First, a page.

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Anupam Dasgupta
Anupam Dasgupta


Call centre scam: More arrests likely as police widens scope of probe

INDIA-CALLCENTRE/ARRESTS Policemen come out of one of the closed call centres in Mira-Bhayander, on the outskirts of Mumbai | Reuters

The police are on the trail of owners and promoters of call centres involved in the multi-crore racket, which is turning out to be a fraud of pan-national proportions, involving the duping of U.S. citizens by a section of the call centre employees.

Till date, the crime branch of Mumbai police have detained several hundred call centre workers for posing as 'U.S. taxmen' and eliciting banking and other private financial information from U.S. nationals. The police however are treading with caution when it comes to formally arresting the call centre workers. Over 70 people have been arrested so far in connection with the racket. The police is trying to elicit information from those arrested, as to the number of people involved in the dubious operations and the way these call-centre employees 'operated, took commands and executed them to a tee.'

And once the details were 'obtained and secured', their banks accounts were cleaned out. Prima facie it is known that the call-centre employees, who may be part of a loose collection of individuals with criminal intent, managed to defraud U.S. accounts (mostly belonging to individual citizens) to the tune of Rs 1 crore a day. But the police are yet to fully ascertain the precise scope and ambit of the scattered money racket.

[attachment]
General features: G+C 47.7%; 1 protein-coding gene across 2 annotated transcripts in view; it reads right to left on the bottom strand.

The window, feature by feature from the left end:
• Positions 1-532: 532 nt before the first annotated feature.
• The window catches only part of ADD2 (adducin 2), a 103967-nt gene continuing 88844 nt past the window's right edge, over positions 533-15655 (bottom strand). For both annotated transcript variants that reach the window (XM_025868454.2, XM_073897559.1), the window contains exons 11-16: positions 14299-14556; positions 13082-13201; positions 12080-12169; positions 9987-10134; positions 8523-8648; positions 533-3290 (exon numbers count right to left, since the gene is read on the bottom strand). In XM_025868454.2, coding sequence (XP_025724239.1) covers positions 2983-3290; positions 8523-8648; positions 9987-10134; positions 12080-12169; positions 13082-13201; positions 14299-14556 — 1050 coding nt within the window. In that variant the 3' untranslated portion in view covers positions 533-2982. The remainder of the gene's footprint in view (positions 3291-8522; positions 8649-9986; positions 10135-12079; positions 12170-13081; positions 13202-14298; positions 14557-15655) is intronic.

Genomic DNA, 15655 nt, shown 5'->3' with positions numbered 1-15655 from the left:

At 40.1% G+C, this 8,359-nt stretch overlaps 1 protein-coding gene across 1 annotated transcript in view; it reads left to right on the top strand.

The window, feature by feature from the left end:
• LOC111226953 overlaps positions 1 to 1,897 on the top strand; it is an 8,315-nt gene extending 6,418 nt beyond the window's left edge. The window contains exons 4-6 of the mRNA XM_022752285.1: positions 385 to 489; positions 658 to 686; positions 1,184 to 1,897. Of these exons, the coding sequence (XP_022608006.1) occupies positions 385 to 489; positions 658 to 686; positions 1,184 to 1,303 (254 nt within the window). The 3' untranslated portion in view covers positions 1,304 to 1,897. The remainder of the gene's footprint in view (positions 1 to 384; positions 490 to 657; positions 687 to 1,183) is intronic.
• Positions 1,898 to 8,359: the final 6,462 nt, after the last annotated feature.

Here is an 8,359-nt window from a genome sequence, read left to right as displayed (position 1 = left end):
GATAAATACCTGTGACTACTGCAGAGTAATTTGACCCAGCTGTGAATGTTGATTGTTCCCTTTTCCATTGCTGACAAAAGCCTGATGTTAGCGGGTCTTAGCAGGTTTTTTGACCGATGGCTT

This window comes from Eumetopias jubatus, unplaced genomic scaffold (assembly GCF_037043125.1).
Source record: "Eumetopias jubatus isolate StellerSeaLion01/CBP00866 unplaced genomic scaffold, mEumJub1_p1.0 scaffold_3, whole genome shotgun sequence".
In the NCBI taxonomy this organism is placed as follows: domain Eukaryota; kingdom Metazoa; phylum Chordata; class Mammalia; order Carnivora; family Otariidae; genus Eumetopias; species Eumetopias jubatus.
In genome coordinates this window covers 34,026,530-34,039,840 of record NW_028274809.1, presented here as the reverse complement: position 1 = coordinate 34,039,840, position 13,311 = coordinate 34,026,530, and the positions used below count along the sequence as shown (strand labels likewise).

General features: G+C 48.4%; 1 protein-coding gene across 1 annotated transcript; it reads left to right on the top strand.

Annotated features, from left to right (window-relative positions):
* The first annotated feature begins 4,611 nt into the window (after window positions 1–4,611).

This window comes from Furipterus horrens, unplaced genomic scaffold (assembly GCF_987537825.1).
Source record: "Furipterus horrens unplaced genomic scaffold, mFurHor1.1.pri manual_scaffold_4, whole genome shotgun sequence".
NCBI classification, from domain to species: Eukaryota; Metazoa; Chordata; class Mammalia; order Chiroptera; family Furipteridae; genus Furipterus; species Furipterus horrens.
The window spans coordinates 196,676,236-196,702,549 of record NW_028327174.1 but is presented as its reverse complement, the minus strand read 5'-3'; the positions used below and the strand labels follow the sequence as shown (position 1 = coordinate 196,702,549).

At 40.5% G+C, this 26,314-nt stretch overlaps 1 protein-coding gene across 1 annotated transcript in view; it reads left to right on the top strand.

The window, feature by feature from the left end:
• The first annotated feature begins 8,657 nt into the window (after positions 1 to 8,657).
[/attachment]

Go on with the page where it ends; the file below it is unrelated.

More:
Surprisingly, these call-centres functioned out of the Mira Road, Kashimira area in western Mumbai suburbs. But it remains to be seen if the call-centres in other parts of the city too were party to the trans-national cheating offence.

The police are pondering over the technicalities to invoke Sections 418 and 419 (that of cheating and cheating by impersonation) of the IT Act and the Indian Telegraph Act against those found guilty.

According to the police, these 'trained' call centre workers called up U.S. nationals, conversing with them in chaste American accent, and posed as officials belonging to the federal Internal Revenue Service (IRS) which offered various tax breaks for U.S. citizens.

Police officials are working out leads as to how efficiently these 'bunch of call centre employees' functioned and eventually managed to hoodwink U.S. nationals to part with private, secret information. The police are also trying to discover the role of 'kingpins' behind the apparently unconnected call-centre operations. The cops are also looking into the possibility that other major cities across the country were also being used as 'launchpads' to financially target U.S. nationals.

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